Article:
May 4, 2017 – Ruby Tuesday has named Jim Hyatt, former CEO of Church’s Chicken, as its new president and chief executive officer. Heidrick & Struggles conducted a seven-month search to replace James J. “JJ” Buettgen, who resigned in September.
Mr. Hyatt brings four decades of restaurant industry experience to the Maryville, TN-based chain as it looks to regain its profitability in the wake of declining revenues and lingering softness in the casual dining sector. Among its options announced in March, the company’s board of directors raised the possibility of selling the company.
“I am pleased to welcome Jim to Ruby Tuesday and our board of directors,” said Stephen Sadove, non-executive chairman of Ruby Tuesday. “As an industry veteran and proven leader, Jim brings to us a wealth of knowledge and experience including significant operating expertise in driving sales and profitability. His skill-set will be valuable as we evaluate all strategic options and will not alter that process other than to add Jim’s expertise to the board. Should the board elect to remain an independent company following the review, Mr. Hyatt will remain in his role as CEO.”
Mr. Hyatt has a strong track record of revitalizing big brands. He served five years at Church’s Chicken, rejuvenating the business with a multi-pronged approach to improving the customer experience. That included boosting the consistency of its products, faster service, and greater operational engagement, among other changes. He also launched what has been described as a worldwide “re-image standard for the brand.”
Before his five years at the helm of Church’s Chicken, where he remains a board member, Mr. Hyatt served four years as president and CEO of Cosi. Prior to that, he worked for Burger King for 31 years, 11 of which he was one of the company’s top multi-unit franchise owners. New private equity ownership eventually brought him into the corporate fold to help revitalize the Burger King brand. As executive vice president and chief global operations officer, Mr. Hyatt oversaw some13,000 restaurants and a franchise universe that spanned more than 65 nations. He was also a key player when Burger King went public in 2006.
Restaurant Chains Struggling
Ruby Tuesday, for its part, is looking to find traction after closing upwards of 100 restaurants in the last year and continuing losses. Revenues for the second quarter of this year were $214.7 million, down 17.7 percent. Net losses for the quarter reached $38 million versus a loss of $14.8 million from a year ago.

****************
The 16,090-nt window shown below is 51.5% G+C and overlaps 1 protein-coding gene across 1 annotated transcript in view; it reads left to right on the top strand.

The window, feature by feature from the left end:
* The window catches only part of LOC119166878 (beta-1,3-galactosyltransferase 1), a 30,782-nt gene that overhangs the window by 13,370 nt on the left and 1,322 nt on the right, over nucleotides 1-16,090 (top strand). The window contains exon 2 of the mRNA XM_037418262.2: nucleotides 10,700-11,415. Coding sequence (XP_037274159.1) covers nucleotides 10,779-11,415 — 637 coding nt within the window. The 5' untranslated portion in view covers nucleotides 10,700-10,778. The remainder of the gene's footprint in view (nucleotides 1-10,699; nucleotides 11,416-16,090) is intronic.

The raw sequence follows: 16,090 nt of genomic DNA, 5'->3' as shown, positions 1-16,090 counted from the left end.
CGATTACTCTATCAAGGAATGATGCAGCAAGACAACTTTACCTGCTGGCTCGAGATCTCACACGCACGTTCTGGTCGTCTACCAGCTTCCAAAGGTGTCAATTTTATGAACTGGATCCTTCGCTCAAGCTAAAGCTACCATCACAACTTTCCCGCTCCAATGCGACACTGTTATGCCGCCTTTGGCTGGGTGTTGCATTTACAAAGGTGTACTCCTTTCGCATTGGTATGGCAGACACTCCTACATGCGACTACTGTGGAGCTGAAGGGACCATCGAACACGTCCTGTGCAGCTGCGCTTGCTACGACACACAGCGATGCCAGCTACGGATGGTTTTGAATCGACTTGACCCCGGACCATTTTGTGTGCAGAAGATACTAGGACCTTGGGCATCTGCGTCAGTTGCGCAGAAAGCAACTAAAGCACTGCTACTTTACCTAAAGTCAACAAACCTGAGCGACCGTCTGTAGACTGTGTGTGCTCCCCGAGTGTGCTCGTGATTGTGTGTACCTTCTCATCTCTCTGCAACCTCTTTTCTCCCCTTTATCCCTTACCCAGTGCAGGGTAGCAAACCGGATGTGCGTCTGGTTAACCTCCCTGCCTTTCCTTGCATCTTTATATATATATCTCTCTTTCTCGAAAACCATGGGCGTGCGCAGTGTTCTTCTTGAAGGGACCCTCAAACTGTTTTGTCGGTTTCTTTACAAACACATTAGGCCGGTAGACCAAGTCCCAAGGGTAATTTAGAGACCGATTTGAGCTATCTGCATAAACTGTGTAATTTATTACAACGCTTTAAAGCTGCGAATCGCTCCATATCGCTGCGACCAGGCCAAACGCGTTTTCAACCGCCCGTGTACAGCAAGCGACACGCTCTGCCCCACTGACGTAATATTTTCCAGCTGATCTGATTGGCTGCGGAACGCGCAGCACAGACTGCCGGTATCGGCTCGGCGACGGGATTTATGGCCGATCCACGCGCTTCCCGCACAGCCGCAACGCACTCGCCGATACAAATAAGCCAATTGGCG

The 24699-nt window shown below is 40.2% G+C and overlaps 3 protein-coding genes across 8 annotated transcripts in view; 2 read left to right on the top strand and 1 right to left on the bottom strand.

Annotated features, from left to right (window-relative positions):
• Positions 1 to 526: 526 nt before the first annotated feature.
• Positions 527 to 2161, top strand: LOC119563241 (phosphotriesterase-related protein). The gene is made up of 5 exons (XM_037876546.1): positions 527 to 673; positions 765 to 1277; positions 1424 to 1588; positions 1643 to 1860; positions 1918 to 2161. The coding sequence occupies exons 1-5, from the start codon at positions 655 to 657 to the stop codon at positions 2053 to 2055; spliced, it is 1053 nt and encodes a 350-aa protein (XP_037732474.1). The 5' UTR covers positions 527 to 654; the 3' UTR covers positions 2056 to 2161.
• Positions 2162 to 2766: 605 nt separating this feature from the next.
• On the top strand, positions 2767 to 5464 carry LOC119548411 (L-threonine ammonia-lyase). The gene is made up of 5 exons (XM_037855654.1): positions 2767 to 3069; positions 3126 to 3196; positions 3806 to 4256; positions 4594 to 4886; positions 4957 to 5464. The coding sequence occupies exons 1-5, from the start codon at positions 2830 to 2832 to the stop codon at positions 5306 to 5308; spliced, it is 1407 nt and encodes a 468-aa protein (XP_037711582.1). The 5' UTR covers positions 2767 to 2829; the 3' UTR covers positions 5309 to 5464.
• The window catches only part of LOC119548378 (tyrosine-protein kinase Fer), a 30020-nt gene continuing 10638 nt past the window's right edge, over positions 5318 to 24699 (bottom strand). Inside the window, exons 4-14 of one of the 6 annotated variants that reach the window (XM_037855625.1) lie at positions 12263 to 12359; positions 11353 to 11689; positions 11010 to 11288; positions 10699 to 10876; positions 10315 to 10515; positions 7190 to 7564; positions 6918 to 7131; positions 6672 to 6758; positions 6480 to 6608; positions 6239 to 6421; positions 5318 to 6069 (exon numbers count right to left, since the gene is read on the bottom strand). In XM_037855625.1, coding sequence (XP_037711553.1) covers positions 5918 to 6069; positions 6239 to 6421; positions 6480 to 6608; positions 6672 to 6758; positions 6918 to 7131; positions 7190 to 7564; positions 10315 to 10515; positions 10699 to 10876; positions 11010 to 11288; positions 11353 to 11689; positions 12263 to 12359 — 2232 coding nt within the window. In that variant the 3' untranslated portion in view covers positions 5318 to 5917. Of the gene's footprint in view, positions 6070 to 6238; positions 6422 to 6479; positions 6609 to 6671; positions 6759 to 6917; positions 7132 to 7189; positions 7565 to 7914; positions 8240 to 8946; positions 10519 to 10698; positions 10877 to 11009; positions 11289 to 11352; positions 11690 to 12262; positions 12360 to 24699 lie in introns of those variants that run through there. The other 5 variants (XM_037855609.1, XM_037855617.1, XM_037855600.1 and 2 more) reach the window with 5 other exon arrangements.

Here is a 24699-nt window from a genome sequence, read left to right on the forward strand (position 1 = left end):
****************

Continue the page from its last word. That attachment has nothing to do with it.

These are tough times for many restaurant chains, especially those of the casual dining variety. Sales and foot traffic have fallen off precipitously. A recent report by TDn2K, an analytics firm that studies the retail industry, saw chain restaurant sales for the fourth quarter of last year drop by 2.4 percent, the steepest decline for a single quarter in over five years. December sales along plummeted 4.3 percent, the worst in several years.
Many feel the struggling chains need to follow the lead of McDonald’s in its recent revival by reinvigorating their brands. Remodeling and new menu items are key elements in bringing customers back, experts insist, and Ruby Tuesday’s leadership seems to agree. The chain has remodeled a number of its restaurants. It has also removed complicated items from the menu and slashed prices on many items. Ruby Tuesday is also promoting its expanded Garden Bar offerings, to attract those seeking healthier fare.
“Ruby Tuesday is an iconic American brand, set apart within the casual dining industry by its unique Garden Bar,” said Mr. Hyatt. “I have been both a fan and a customer of the brand for many years and I look forward to working with the board and senior management as we lead the company through its next chapter.”
Lane Cardwell, who served as Ruby Tuesday’s interim president and CEO, will continue to serve on the company’s board of directors.
Ruby Tuesday owns and franchises Ruby Tuesday brand restaurants. As of February, there were 607 Ruby Tuesday restaurants in 41 states, 14 foreign countries, and Guam. Its corporate-owned and operated restaurants are concentrated primarily in the Southeast, Northeast, Mid-Atlantic, and Midwest.
Contributed by Stephen Sawicki, Managing Editor, Hunt Scanlon Media